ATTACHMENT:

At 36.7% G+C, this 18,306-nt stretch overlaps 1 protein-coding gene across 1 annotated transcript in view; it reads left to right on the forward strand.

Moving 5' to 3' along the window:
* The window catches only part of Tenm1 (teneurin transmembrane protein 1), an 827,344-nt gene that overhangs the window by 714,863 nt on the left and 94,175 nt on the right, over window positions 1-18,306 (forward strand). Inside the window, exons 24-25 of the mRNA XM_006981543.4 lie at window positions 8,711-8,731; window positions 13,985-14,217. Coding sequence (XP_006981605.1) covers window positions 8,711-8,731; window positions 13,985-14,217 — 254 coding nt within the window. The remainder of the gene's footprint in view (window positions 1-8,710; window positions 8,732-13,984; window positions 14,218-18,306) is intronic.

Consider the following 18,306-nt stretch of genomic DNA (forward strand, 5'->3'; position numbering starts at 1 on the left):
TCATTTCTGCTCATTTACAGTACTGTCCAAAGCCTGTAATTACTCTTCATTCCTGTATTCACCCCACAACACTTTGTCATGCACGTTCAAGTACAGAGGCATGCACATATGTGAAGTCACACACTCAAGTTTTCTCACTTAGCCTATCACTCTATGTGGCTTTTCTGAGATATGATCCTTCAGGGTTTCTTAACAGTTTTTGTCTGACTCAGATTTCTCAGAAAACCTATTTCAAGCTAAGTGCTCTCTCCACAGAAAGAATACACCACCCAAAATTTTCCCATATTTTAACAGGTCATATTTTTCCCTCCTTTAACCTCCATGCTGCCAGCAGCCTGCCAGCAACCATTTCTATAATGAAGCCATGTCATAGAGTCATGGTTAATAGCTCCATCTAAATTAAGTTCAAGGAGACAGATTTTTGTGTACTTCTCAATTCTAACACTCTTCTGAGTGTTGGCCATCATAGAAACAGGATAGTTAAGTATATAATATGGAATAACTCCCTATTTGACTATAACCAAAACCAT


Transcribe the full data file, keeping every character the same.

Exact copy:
At 36.7% G+C, this 18,306-nt stretch overlaps 1 protein-coding gene across 1 annotated transcript in view; it reads left to right on the forward strand.

Moving 5' to 3' along the window:
* The window catches only part of Tenm1 (teneurin transmembrane protein 1), an 827,344-nt gene that overhangs the window by 714,863 nt on the left and 94,175 nt on the right, over window positions 1-18,306 (forward strand). Inside the window, exons 24-25 of the mRNA XM_006981543.4 lie at window positions 8,711-8,731; window positions 13,985-14,217. Coding sequence (XP_006981605.1) covers window positions 8,711-8,731; window positions 13,985-14,217 — 254 coding nt within the window. The remainder of the gene's footprint in view (window positions 1-8,710; window positions 8,732-13,984; window positions 14,218-18,306) is intronic.

Consider the following 18,306-nt stretch of genomic DNA (forward strand, 5'->3'; position numbering starts at 1 on the left):
TCATTTCTGCTCATTTACAGTACTGTCCAAAGCCTGTAATTACTCTTCATTCCTGTATTCACCCCACAACACTTTGTCATGCACGTTCAAGTACAGAGGCATGCACATATGTGAAGTCACACACTCAAGTTTTCTCACTTAGCCTATCACTCTATGTGGCTTTTCTGAGATATGATCCTTCAGGGTTTCTTAACAGTTTTTGTCTGACTCAGATTTCTCAGAAAACCTATTTCAAGCTAAGTGCTCTCTCCACAGAAAGAATACACCACCCAAAATTTTCCCATATTTTAACAGGTCATATTTTTCCCTCCTTTAACCTCCATGCTGCCAGCAGCCTGCCAGCAACCATTTCTATAATGAAGCCATGTCATAGAGTCATGGTTAATAGCTCCATCTAAATTAAGTTCAAGGAGACAGATTTTTGTGTACTTCTCAATTCTAACACTCTTCTGAGTGTTGGCCATCATAGAAACAGGATAGTTAAGTATATAATATGGAATAACTCCCTATTTGACTATAACCAAAACCAT